Despite blemishes such as Bucky Bleeping Dent, Too Many Men on the Ice and David Tyree's miracle catch, I've been fortunate to witness many great successes from the local sports entries (with the exception of my beloved Revolution).  Even better, I've seen a bunch firsthand: Clinching the AL East pennant in 86 and 07, the Celtics' epic 30 comeback against the Nets in 2002, last minute victories for the Pats on MNF in Denver and Baltimore and raising the 2008 NBA championship banner.

They were all great.

But the other night took the cake.

If there's one thing the Bruins do right, year in and year out, it's knowing how to throw a celebration.

Even in the lean years, when it came to throwing retirement ceremonies for Taz, Bourque and Neely, opening night festivities or honoring past cup championship teams, the B's did it right: killer video montages, a-list alumni, the whole shebang.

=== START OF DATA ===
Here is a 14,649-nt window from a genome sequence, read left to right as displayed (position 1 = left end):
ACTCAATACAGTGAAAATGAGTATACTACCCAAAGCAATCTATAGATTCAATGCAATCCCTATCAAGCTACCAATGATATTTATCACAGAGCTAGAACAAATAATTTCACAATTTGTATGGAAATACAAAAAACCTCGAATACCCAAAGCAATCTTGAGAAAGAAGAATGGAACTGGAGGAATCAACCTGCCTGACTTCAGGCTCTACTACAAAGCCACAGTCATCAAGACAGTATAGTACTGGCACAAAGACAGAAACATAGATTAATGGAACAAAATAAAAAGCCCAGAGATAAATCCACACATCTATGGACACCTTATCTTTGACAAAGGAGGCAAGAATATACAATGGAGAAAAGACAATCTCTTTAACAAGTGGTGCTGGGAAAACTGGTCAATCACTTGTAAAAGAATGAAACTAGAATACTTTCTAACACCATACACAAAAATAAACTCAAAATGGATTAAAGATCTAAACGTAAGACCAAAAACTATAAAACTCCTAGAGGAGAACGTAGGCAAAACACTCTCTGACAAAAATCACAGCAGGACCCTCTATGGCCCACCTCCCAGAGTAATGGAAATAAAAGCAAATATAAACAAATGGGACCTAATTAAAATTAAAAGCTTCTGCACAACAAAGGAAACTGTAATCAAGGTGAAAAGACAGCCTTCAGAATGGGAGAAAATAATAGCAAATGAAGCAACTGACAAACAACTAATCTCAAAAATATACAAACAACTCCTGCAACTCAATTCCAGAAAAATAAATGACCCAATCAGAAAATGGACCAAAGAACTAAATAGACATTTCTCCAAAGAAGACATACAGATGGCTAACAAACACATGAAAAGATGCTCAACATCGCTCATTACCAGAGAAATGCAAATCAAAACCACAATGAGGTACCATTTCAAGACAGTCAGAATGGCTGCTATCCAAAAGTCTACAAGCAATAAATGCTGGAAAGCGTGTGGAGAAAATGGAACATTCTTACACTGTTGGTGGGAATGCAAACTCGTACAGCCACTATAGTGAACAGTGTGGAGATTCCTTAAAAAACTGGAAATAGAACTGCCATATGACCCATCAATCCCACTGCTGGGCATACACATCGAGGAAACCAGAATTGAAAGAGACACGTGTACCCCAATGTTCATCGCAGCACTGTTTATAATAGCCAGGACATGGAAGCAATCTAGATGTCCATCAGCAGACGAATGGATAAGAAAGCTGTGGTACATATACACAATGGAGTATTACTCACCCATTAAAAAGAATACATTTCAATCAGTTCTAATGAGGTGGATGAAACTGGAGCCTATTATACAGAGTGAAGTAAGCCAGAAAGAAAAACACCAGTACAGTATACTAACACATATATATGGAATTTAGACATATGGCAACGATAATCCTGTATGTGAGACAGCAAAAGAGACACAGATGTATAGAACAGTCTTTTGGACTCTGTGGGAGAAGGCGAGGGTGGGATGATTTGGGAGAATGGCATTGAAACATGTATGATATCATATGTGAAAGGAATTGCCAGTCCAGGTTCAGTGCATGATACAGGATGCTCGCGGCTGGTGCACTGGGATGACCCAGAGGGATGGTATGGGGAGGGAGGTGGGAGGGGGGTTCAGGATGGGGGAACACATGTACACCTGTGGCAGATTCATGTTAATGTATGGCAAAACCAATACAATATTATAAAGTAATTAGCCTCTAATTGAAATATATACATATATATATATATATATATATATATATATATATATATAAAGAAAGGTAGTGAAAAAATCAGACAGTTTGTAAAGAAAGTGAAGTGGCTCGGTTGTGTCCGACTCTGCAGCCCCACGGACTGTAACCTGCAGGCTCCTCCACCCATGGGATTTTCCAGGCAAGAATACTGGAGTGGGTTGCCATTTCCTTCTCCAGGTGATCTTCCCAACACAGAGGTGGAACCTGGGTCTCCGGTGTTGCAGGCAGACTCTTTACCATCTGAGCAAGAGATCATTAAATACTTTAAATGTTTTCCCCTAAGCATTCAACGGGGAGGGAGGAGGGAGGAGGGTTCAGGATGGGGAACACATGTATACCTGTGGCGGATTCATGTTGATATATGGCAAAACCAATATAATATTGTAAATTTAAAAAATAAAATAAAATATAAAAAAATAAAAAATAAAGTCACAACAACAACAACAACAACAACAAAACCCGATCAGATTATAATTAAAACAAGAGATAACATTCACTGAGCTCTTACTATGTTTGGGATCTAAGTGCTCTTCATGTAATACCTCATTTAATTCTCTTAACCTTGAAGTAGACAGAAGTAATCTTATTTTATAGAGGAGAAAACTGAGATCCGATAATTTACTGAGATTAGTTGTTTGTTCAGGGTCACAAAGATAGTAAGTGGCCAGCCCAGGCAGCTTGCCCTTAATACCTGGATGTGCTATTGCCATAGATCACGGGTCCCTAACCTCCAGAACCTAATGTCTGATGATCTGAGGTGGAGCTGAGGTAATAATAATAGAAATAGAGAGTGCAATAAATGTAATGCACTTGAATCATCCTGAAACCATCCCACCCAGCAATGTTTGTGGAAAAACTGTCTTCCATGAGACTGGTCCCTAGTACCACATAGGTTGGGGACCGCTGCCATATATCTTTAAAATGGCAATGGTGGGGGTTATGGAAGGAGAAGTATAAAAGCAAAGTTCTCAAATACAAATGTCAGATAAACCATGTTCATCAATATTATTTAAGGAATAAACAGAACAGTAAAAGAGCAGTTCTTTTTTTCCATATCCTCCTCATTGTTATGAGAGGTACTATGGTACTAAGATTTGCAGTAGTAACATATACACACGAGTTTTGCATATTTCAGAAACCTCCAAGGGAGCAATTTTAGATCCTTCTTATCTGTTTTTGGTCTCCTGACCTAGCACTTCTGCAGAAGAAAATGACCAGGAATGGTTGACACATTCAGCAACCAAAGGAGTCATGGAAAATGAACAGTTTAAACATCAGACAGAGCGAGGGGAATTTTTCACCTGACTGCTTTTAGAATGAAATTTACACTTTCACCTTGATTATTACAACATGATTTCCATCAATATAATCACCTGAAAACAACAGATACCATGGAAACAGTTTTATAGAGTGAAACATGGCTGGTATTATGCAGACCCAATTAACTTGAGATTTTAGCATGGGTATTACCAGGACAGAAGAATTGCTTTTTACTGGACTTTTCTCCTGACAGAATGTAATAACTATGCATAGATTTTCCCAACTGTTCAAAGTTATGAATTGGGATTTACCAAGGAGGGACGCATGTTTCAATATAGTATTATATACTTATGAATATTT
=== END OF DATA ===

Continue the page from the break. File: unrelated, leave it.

So, you figured for something as big and as extravagant as a banner raising, the Bruins would pull out all the stops.  And they did.

So let's take a look back at an absolutely epic day.

Just the Facts, Jack (Edwards)

  • Game 1, Boston Bruins vs. Philadelphia Flyers
  • First game between these two since the Bruins swept the Flyers in the Eastern Conference Semifinals (4-0)
John Blue Plate Special

Certain non-holiday days of the year require banging out of work: Patriot's Day, championship parades, road trips to away games, etc.  Having had to take a couple of hours off earlier in the week for my Stanley Cup photo shoot, I couldn't devote the entire gameday to being out of the office.  So I compromised and took a a half day instead.